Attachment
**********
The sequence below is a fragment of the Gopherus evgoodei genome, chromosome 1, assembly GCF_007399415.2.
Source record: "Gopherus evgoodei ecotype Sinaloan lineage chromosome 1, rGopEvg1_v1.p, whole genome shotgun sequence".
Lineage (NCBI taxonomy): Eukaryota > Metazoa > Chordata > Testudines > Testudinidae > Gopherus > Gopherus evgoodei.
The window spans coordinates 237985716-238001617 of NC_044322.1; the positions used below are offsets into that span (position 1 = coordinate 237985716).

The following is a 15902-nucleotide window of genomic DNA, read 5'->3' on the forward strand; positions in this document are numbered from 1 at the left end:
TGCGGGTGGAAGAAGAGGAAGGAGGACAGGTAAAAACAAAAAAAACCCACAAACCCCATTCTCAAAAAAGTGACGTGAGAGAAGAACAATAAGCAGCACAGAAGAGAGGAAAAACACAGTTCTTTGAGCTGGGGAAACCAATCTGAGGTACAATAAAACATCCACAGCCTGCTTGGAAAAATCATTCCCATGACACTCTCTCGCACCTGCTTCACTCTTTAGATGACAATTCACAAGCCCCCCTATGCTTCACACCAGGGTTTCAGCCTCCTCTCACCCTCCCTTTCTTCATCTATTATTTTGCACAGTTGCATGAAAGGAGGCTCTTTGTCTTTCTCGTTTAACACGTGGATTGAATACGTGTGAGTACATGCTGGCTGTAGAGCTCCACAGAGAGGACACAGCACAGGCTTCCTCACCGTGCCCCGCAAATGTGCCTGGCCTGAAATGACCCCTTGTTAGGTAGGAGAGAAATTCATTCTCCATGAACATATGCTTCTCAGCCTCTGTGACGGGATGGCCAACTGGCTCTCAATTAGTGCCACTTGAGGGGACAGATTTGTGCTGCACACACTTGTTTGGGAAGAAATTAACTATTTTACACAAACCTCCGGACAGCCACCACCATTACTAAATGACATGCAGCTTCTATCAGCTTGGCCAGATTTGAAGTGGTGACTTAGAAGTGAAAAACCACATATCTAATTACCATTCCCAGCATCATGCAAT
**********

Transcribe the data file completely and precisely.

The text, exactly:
The sequence below is a fragment of the Gopherus evgoodei genome, chromosome 1, assembly GCF_007399415.2.
Source record: "Gopherus evgoodei ecotype Sinaloan lineage chromosome 1, rGopEvg1_v1.p, whole genome shotgun sequence".
Lineage (NCBI taxonomy): Eukaryota > Metazoa > Chordata > Testudines > Testudinidae > Gopherus > Gopherus evgoodei.
The window spans coordinates 237985716-238001617 of NC_044322.1; the positions used below are offsets into that span (position 1 = coordinate 237985716).

The following is a 15902-nucleotide window of genomic DNA, read 5'->3' on the forward strand; positions in this document are numbered from 1 at the left end:
TGCGGGTGGAAGAAGAGGAAGGAGGACAGGTAAAAACAAAAAAAACCCACAAACCCCATTCTCAAAAAAGTGACGTGAGAGAAGAACAATAAGCAGCACAGAAGAGAGGAAAAACACAGTTCTTTGAGCTGGGGAAACCAATCTGAGGTACAATAAAACATCCACAGCCTGCTTGGAAAAATCATTCCCATGACACTCTCTCGCACCTGCTTCACTCTTTAGATGACAATTCACAAGCCCCCCTATGCTTCACACCAGGGTTTCAGCCTCCTCTCACCCTCCCTTTCTTCATCTATTATTTTGCACAGTTGCATGAAAGGAGGCTCTTTGTCTTTCTCGTTTAACACGTGGATTGAATACGTGTGAGTACATGCTGGCTGTAGAGCTCCACAGAGAGGACACAGCACAGGCTTCCTCACCGTGCCCCGCAAATGTGCCTGGCCTGAAATGACCCCTTGTTAGGTAGGAGAGAAATTCATTCTCCATGAACATATGCTTCTCAGCCTCTGTGACGGGATGGCCAACTGGCTCTCAATTAGTGCCACTTGAGGGGACAGATTTGTGCTGCACACACTTGTTTGGGAAGAAATTAACTATTTTACACAAACCTCCGGACAGCCACCACCATTACTAAATGACATGCAGCTTCTATCAGCTTGGCCAGATTTGAAGTGGTGACTTAGAAGTGAAAAACCACATATCTAATTACCATTCCCAGCATCATGCAAT